Risk: buying MS-21
Reward: Fuel burn (?), price(?) etc.
Russians have to go this way in order to get orders.
A chart is a chart and the MAX curve is clearly below that of the NEO.
The rest of your comments just substantiate what I said.
Yes, interesting to see a 3rd party verification (assuming it is reliable) of the sort of curve advantage the NG and MAX both have. It does also though show that the difference is small enough that fuselage length plays a major part, with the -700 and -800 beating the 319 and 320 while the 321 matches the -900 burn but while offering significantly more seats.
It seems the MC21-300 jumps into NB gab inbetween the A320 and A321, just under the 737-900. I have seen promotion specifying the cabin significantly wider then the A320, cargo containers. The MC21-400 was planned to be significantly larger then the A321.
It shot this picture at the 2009 Paris Airshow. http://i191.photobucket.com/albums/z160/keesje_pics/ms-21.jpg
The MS-21 uses even as smallest version a Type I emergency exit behind the wing (as the B737-900 does). Therefore, the 180 seat limit doesn’t apply to it. The -300 has an additional overwing exit. The configuration of the current B737-800 with 189 seats with two overwing exits is not certifiable by current standards (another reason why Boeing sticks to the 737).
The proper transcription is MS-21. But MC-21 is used frequently. Reason: there is the letter “c” on a latin keyboard. They much funnier letters where you simply couldn’t type it. I would recommend to use MS-21 as it is the factually correct transcription.
Added: a transcription is no translation. “Transcription” means that kyrllic letters are translated into the latin letters (which isn’t possible for alle letters). “MS” still denotes the Russian wording of “Magistralnij Samoljot 21”. The original is “Магистральный самолёт 21”.
Guess how much headache you have finding out which train station you want to exit.
Just use a map with Latin and Cyrillic letters. That works nearly everywhere. Even with one finger on the map locals will understand you. In case such a map is not available use two maps with same scale.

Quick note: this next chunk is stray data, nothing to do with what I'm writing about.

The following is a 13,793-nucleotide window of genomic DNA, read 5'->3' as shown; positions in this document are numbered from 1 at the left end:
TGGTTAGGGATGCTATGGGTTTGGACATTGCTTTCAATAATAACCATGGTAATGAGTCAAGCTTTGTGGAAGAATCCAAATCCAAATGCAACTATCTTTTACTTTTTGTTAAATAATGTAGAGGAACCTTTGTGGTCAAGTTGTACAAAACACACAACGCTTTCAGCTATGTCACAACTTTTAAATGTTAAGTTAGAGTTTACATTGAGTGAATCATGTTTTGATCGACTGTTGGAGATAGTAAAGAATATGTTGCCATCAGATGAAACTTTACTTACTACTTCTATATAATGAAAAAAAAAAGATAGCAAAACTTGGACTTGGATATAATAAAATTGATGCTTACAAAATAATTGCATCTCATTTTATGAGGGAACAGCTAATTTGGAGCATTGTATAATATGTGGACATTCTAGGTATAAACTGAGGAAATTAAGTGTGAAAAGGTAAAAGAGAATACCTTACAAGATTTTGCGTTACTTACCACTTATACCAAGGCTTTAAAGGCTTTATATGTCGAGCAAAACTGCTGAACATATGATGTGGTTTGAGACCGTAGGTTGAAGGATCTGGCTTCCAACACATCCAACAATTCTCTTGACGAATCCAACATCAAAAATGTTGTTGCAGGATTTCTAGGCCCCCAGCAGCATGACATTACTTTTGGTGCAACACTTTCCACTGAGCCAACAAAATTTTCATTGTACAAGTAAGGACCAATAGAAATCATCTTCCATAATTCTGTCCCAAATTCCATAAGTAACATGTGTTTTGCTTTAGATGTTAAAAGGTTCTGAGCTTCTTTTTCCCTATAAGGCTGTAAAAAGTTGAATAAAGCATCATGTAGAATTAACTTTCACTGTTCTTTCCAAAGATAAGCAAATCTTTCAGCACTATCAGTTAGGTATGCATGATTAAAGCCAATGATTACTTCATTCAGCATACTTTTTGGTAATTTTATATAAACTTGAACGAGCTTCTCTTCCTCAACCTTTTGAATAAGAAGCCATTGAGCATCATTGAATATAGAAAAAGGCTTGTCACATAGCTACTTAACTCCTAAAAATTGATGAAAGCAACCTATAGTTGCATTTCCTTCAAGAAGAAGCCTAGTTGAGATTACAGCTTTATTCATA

Sukhoi PAK FA in Cyrillic letters: Сухой ПАК ФА
If they manage to pull this off, then Irkut will turn some heads. I wonder where the C-Series -300 would be on their graph.
Funny how some won’t believe what the OEMs nor even the airlines release as performance information but some relatively unknown and unproven competitor puts out a graph that agrees with their view of the world and there is no problem with such numbers whatsoever.
What armchair designers don’t realize is that a fair share of the weight improvements a clean-sheet design may promise usually evaporates during detailed design due to manufacturing constraints. Especially true for CFRP structures.
Even if the MS-21 would achieve a 10% lead in fuel effciency, the question would be at what cost this is achieved. What customers are looking at is cash operating cost, Technology has to buy into the design by its net contribution to COC improvement.
Is Boeing still consulting SCAC on product marketing? 😉
If the Russians propose a reasonable range around 2,500nm to 3,000 nm and assume that the aircraft will be operated on decent airports such that they do not need to respect the wingspan constraint and if they accept that the aircraft can fly at a lower speed, say M0.75, then I think 10% better than A320neo is achievable. Since this is a clean sheet design, perhaps they can opt to maximize the fuel efficiency instead of trying to fit the aircraft into all markets.
The fact is that russians are to make comparable aircrafts to the western rivals not only in fighter types but also in middle range planes. And the long range in a near future.Something is very bitter for the western politicians.